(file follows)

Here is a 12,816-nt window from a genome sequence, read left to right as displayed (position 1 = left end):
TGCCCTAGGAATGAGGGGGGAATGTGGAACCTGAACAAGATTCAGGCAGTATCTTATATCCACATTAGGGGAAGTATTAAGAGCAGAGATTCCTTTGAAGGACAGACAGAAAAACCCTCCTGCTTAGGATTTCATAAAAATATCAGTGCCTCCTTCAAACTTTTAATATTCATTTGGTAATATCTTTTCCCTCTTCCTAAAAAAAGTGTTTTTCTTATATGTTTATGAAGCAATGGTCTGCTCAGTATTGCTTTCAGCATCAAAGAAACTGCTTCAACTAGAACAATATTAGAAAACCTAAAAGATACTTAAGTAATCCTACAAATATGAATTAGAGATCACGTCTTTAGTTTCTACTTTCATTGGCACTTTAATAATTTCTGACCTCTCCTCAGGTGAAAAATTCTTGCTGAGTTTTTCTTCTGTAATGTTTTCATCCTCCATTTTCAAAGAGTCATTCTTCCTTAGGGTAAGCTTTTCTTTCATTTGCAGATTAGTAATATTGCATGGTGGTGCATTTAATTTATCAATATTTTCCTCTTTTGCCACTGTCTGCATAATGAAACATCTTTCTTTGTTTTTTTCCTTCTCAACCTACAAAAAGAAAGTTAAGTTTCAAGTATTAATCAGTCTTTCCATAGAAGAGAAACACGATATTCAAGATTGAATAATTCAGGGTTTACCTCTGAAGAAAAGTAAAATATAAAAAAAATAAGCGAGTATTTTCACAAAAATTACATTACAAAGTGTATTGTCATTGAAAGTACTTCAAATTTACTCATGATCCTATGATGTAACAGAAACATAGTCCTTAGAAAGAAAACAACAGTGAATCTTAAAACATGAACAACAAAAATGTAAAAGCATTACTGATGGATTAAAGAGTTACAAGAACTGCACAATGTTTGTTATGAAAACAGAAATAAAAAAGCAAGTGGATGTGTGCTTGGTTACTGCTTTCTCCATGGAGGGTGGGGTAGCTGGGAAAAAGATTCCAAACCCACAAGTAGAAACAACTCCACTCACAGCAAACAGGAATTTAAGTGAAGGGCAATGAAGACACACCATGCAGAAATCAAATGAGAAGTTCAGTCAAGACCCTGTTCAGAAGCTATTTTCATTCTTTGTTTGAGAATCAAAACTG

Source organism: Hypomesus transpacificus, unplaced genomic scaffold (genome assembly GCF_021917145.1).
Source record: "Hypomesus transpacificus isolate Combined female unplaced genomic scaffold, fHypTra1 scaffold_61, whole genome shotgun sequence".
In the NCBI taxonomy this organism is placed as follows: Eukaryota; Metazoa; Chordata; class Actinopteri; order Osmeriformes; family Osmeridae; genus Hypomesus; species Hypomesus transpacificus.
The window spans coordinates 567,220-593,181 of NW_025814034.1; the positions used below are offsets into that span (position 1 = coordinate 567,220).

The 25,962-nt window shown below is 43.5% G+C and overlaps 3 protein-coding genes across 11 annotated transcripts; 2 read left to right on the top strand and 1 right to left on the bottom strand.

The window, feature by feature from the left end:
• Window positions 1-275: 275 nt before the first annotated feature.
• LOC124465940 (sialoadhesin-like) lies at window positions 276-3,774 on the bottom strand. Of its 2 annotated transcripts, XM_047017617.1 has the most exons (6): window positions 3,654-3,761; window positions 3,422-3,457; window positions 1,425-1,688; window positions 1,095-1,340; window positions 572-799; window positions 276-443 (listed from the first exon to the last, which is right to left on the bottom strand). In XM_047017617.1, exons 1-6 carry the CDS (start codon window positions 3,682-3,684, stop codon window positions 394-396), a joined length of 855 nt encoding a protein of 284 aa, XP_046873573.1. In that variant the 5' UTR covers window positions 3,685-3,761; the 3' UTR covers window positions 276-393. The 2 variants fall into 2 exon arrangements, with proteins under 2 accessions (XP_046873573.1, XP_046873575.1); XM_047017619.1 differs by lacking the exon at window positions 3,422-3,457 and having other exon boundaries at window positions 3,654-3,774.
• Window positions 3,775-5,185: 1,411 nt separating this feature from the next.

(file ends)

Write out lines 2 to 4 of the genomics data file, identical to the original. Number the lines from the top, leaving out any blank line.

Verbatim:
TGCCCTAGGAATGAGGGGGGAATGTGGAACCTGAACAAGATTCAGGCAGTATCTTATATCCACATTAGGGGAAGTATTAAGAGCAGAGATTCCTTTGAAGGACAGACAGAAAAACCCTCCTGCTTAGGATTTCATAAAAATATCAGTGCCTCCTTCAAACTTTTAATATTCATTTGGTAATATCTTTTCCCTCTTCCTAAAAAAAGTGTTTTTCTTATATGTTTATGAAGCAATGGTCTGCTCAGTATTGCTTTCAGCATCAAAGAAACTGCTTCAACTAGAACAATATTAGAAAACCTAAAAGATACTTAAGTAATCCTACAAATATGAATTAGAGATCACGTCTTTAGTTTCTACTTTCATTGGCACTTTAATAATTTCTGACCTCTCCTCAGGTGAAAAATTCTTGCTGAGTTTTTCTTCTGTAATGTTTTCATCCTCCATTTTCAAAGAGTCATTCTTCCTTAGGGTAAGCTTTTCTTTCATTTGCAGATTAGTAATATTGCATGGTGGTGCATTTAATTTATCAATATTTTCCTCTTTTGCCACTGTCTGCATAATGAAACATCTTTCTTTGTTTTTTTCCTTCTCAACCTACAAAAAGAAAGTTAAGTTTCAAGTATTAATCAGTCTTTCCATAGAAGAGAAACACGATATTCAAGATTGAATAATTCAGGGTTTACCTCTGAAGAAAAGTAAAATATAAAAAAAATAAGCGAGTATTTTCACAAAAATTACATTACAAAGTGTATTGTCATTGAAAGTACTTCAAATTTACTCATGATCCTATGATGTAACAGAAACATAGTCCTTAGAAAGAAAACAACAGTGAATCTTAAAACATGAACAACAAAAATGTAAAAGCATTACTGATGGATTAAAGAGTTACAAGAACTGCACAATGTTTGTTATGAAAACAGAAATAAAAAAGCAAGTGGATGTGTGCTTGGTTACTGCTTTCTCCATGGAGGGTGGGGTAGCTGGGAAAAAGATTCCAAACCCACAAGTAGAAACAACTCCACTCACAGCAAACAGGAATTTAAGTGAAGGGCAATGAAGACACACCATGCAGAAATCAAATGAGAAGTTCAGTCAAGACCCTGTTCAGAAGCTATTTTCATTCTTTGTTTGAGAATCAAAACTG

Source organism: Hypomesus transpacificus, unplaced genomic scaffold (genome assembly GCF_021917145.1).
Source record: "Hypomesus transpacificus isolate Combined female unplaced genomic scaffold, fHypTra1 scaffold_61, whole genome shotgun sequence".